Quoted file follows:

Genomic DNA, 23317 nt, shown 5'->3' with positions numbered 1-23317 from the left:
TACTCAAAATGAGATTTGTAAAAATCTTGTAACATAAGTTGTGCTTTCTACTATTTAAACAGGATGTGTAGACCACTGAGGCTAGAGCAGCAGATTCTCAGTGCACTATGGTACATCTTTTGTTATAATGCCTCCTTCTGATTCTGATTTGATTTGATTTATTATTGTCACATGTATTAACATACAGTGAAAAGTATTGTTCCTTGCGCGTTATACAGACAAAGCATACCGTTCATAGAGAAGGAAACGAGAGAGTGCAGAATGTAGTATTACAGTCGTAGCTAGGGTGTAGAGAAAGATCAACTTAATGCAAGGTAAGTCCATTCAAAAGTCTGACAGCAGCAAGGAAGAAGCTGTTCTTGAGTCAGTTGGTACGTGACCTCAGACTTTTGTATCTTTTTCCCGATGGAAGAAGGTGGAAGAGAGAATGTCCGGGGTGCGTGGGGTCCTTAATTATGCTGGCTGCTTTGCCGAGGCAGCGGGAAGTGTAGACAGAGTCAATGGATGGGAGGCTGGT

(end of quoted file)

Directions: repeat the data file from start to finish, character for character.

Genomic DNA, 23317 nt, shown 5'->3' with positions numbered 1-23317 from the left:
TACTCAAAATGAGATTTGTAAAAATCTTGTAACATAAGTTGTGCTTTCTACTATTTAAACAGGATGTGTAGACCACTGAGGCTAGAGCAGCAGATTCTCAGTGCACTATGGTACATCTTTTGTTATAATGCCTCCTTCTGATTCTGATTTGATTTGATTTATTATTGTCACATGTATTAACATACAGTGAAAAGTATTGTTCCTTGCGCGTTATACAGACAAAGCATACCGTTCATAGAGAAGGAAACGAGAGAGTGCAGAATGTAGTATTACAGTCGTAGCTAGGGTGTAGAGAAAGATCAACTTAATGCAAGGTAAGTCCATTCAAAAGTCTGACAGCAGCAAGGAAGAAGCTGTTCTTGAGTCAGTTGGTACGTGACCTCAGACTTTTGTATCTTTTTCCCGATGGAAGAAGGTGGAAGAGAGAATGTCCGGGGTGCGTGGGGTCCTTAATTATGCTGGCTGCTTTGCCGAGGCAGCGGGAAGTGTAGACAGAGTCAATGGATGGGAGGCTGGT